December 30, 2016

Dinosaurs by MK Reed and Joe Flood

Posted in Uncategorized tagged , , at 5:07 pm by suebe2

dinosaursDinosaurs (Science Comics)
by MK Reed
illustrated by Joe Flood
:01 (First Second)

I’ve been exploring graphic novels a bit more lately and I have to say that I’m really enjoying some of the nonfiction graphic novels that I’ve found.  My favorite new find is Dinosaurs by MK Reed and illustrated by Joe Flood.

Reed and Flood trace the discovery and exploration of dinosaurs and other prehistoric fossils.  This isn’t just a list of finds.  They present not only what was discovered when but also what people thought these finds represented and how that changed over time.  They also managed to integrate information on the infighting and politics as well.

Why is that such a big deal? Let’s just say that misinformation isn’t a new thing with Facebook and the internet.  It is as old as discovery and often involved factions and who didn’t like who.  Sounds a lot like politics, doesn’t it?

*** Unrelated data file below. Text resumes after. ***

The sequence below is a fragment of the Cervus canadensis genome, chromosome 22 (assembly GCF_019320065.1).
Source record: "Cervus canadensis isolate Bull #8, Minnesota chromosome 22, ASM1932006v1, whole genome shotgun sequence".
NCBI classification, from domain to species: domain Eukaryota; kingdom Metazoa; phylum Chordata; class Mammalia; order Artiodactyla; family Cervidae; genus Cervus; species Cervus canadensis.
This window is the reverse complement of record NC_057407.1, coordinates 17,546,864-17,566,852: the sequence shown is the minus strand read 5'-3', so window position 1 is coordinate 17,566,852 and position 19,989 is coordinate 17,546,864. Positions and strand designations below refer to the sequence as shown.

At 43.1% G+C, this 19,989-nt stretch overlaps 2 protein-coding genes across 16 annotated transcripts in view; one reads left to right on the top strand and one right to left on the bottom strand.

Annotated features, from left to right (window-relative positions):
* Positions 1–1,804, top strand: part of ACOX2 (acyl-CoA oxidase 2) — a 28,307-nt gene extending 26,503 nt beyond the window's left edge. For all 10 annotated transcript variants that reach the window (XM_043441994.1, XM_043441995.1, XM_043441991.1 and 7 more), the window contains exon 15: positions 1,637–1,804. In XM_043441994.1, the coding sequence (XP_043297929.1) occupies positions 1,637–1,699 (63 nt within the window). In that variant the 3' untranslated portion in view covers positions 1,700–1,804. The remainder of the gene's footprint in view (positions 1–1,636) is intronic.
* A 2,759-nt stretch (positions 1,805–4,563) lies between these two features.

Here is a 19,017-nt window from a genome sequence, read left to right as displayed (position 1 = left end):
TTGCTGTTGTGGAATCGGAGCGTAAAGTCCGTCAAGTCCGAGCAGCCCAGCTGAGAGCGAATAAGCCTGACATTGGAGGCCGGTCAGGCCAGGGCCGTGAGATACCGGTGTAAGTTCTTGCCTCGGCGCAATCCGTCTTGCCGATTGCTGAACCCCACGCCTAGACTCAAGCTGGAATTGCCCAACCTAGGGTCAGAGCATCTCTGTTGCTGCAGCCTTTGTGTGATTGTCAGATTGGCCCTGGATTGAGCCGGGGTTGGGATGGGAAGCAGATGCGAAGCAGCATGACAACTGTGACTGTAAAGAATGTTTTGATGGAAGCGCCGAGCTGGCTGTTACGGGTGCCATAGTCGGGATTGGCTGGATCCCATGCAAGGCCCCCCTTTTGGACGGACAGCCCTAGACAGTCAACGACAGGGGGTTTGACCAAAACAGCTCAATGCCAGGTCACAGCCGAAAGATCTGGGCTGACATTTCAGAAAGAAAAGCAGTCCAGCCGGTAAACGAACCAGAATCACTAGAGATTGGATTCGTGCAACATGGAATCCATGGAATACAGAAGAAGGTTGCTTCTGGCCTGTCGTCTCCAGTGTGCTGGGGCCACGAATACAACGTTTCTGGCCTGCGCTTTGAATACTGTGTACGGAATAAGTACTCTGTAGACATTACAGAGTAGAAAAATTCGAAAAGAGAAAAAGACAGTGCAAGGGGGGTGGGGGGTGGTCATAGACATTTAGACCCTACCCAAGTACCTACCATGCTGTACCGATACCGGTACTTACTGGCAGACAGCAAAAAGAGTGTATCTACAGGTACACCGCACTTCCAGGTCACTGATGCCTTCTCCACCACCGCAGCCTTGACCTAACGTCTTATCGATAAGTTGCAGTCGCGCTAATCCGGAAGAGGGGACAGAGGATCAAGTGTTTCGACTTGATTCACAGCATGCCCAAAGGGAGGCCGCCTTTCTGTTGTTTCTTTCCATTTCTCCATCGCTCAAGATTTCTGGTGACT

Among the misunderstood fossils/creatures that they discuss are Iguanodon and Brontosaurus.  Several weeks before the book went to print, it was once again decided that the Brontosaurus represents a unique genre.  It is, as depicted on page 112 both smug and their least favorite dinosaur.

Why all the confusion? In addition to politics, there is also the nature of the fossil discoveries themselves.  Few skeletons are complete.  With scattered finds and incomplete remains it is hard to get a feel for how a newly hatched dino looks compared to a teen sibling or an adult. Then you also get the possible dichotomy between male and female dinosaurs.  Simply put, with new discovers our understanding is constantly changing.

I would definitely recommend this book to anyone who is interested in dinosaurs but also to anyone who is interested in how science and our understanding of the world changes over time.